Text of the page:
The Situation: The Yankees rank near the bottom of essentially every offensive category in the American League, which is bad. They're about to face Jose Quintana and Chris Sale, who are good. New York will call on Sanchez to hopefully help the icky situation described above.
Background: Sanchez was one of the highest-profile players of the 2009 international class, and the Yankees rewarded him with a $3 million dollar contract during that July's signing period. The Yankees were relatively aggressive with him–particularly for a young catcher–and after two solid seasons in the lower levels, he was touted by many as the best catching prospect in baseball. Things took a turn for a worse over the next two years, as Sanchez put up pedestrian numbers and saw his stock drop in turn. He appeared to turn a corner late last season, and he was among the most impressive players in the Arizona Fall League. He's been on a tear over the past two weeks, and the Yankees obviously saw enough to give him a promotion to the show.
Scouting Report: What made Sanchez such a high-profile prospect coming out of the Dominican Republic was impressive raw power, and it remains his best tool today. His bat speed is plus, and although the swing has length, its natural loft and extension lets him take the ball out to any part of the park. He's also shown a much improved approach at the plate, and though he will chase, there are not as many at bats that end with him swinging at pitches outside of the strike zone. There's some contact issues here, but not as many as you'd expect from a hitter with his pop, and he has also shown more willingness to hit the ball the other way. At one point the hit too looked closer to 40 than 50, but now there's a real chance it could get to average, and that's a huge development.
Sanchez's glove hasn't seen quite the improvement that his bat did, but it does appear that he can stay behind the plate in the short-to-intermediate future. His arm is an easy 70, and he gets rid of the ball quick enough to make it a real weapon against the running game. He's a mediocre receiver who doesn't get great reviews for his game-calling, and he's never going to be a defensive stalwart. With his offensive potential, all he needs is to be adequate, and it appears he'll be just that.
Immediate Big League Future: If Sanchez shows the same approach at the plate that he did in the International League, he's got a great chance of making an immediate impact. He's never going to walk a ton, he just needs to give big-league pitchers a reason to throw strikes and to fear the plus-plus raw power. This is very likely a short-term call up, but if he can perform in his limited viewing, it will be a great sign of things to come in 2016 and beyond. — Christopher Crawford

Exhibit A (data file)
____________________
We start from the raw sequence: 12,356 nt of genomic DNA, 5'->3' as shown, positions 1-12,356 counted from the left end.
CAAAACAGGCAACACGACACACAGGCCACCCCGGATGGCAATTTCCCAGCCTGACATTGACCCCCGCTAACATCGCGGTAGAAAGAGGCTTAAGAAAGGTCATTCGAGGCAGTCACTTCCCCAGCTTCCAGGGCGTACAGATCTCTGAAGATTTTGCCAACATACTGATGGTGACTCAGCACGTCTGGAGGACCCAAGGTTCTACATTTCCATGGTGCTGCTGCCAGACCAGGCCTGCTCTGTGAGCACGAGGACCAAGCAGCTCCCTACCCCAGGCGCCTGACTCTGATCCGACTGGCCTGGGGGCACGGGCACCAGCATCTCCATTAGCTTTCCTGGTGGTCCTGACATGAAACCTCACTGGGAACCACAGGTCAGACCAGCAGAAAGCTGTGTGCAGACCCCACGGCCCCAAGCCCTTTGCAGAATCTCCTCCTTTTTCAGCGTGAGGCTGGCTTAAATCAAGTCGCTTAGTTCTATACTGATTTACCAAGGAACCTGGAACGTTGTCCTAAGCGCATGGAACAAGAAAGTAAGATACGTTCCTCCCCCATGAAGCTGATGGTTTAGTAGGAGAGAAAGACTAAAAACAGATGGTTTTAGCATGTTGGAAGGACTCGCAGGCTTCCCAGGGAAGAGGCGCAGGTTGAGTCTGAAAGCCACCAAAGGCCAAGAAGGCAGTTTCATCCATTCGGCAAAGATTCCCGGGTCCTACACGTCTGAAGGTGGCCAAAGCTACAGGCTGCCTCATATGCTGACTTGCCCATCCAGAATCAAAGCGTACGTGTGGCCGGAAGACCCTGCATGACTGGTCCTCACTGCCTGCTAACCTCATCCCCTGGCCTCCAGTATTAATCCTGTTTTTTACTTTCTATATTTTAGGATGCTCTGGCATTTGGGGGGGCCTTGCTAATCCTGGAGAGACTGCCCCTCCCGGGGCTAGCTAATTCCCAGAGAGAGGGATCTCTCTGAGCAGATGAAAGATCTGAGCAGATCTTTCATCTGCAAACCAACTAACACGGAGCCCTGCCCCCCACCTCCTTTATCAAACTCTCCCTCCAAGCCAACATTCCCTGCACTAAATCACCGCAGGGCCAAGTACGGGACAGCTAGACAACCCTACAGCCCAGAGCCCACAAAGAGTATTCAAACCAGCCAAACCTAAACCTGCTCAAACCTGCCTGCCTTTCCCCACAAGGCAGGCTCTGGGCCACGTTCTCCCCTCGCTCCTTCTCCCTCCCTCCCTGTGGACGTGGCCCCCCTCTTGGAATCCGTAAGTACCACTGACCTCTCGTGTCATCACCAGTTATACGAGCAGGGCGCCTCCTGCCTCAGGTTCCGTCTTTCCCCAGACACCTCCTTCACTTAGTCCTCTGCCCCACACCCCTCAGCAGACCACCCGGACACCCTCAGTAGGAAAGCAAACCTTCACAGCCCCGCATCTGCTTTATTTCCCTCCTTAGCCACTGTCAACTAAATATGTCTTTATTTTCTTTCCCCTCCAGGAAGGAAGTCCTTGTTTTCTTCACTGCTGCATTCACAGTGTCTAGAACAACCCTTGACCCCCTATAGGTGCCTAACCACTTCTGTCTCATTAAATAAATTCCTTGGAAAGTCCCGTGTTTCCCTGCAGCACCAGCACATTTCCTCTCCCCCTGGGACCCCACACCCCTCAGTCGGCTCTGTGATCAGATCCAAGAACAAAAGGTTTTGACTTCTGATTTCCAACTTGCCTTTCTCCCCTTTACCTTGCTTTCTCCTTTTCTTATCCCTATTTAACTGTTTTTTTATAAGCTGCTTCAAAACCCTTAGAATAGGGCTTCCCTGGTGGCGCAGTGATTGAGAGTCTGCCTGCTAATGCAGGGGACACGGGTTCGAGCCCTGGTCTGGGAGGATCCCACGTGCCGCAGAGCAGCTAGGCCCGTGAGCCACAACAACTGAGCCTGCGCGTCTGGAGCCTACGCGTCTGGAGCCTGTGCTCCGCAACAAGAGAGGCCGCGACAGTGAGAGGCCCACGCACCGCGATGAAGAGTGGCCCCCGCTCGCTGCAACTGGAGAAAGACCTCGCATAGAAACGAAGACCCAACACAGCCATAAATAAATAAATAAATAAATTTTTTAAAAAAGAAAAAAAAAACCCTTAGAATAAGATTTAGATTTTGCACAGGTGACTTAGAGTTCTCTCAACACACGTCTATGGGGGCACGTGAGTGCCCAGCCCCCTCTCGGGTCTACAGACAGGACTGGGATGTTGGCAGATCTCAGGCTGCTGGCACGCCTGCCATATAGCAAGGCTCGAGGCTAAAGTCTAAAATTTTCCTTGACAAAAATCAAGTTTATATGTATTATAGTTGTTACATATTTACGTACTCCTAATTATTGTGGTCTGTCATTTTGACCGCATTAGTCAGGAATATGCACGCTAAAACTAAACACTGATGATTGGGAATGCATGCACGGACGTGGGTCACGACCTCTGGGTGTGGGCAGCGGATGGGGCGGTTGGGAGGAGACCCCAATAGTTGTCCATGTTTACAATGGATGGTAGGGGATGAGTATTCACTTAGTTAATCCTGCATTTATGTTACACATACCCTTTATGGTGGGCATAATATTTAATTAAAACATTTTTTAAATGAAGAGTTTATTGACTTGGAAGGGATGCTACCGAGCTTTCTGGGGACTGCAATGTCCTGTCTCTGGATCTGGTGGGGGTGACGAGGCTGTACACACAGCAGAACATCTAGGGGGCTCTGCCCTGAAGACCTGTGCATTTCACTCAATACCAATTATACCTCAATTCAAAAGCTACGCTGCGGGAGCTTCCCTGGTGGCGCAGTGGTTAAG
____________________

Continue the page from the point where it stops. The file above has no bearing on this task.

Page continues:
Fantasy Take: Sanchez hit .274/.330/.485 with 18 home runs across Double-A and Triple-A in 2015 and followed up the strong regular season by swatting a league-leading seven dingers in the Arizona Fall League. In addition to what he accomplished at the plate, reports were encouraging about his ability to stay behind it, with a plus arm and improved receiving leading to growing confidence that will maintain eligibility there for the foreseeable future. The strong overall performance was a revitalizing elixir for one of the minor's strongest cases of prospect fatigue.
Sanchez ranked as Bret's 16th best dynasty catcher entering this season, and his performance since has reinforced the notion that among prospects, he should be considered the likeliest threat to break into the position's upper tiers. After a bit of a slow start, Sanchez has been on a tear over the past ten days, a stretch that has included three homers in his past eight games. His seasonal line sits at .288/.336/.541, which is pretty close to the slash line he recorded during his 2015 Triple-A stint. Sanchez has managed to shave a couple points off his strikeout rate in the process, though a mild deterioration in his walk rate probably shows he no less willing to expand the zone and rely on his premium bat speed.
Catcher has gotten extremely messy this year, so while Sanchez is more or less the guy we thought he was entering the season, I'd move him close to the top 10 in dynasty contexts. That shows my optimism moving forward, but I'll advocate for a more cautious approach in the short term. With the Yankees set to face southpaws in the next two contests, Sanchez will provide some extra right-handed thump out of the DH slot. Austin Romine has been adequate as Brian McCann's backup, and there's no reason to expect Sanchez will displace him at this time. Alex Rodriguez is due back from the disabled list shortly, at which point there won't be anywhere for Sanchez to play. I'll be surprised if he's not headed back to Scranton next week.
While Sanchez is a top-shelf prospect, this is the not the kind of call-up that demands a heavy FAAB investment. I can't see putting down more than a buck or two in mixed league redrafts, or more than a small handful in AL-onlies. Sanchez ranked as an honorable mention in J.J. Jansons' most recent Stash List, and I think that's appropriate. It will take a long-term injury at the big league level for Sanchez to get enough play to make an impact. — Greg Wellemeyer
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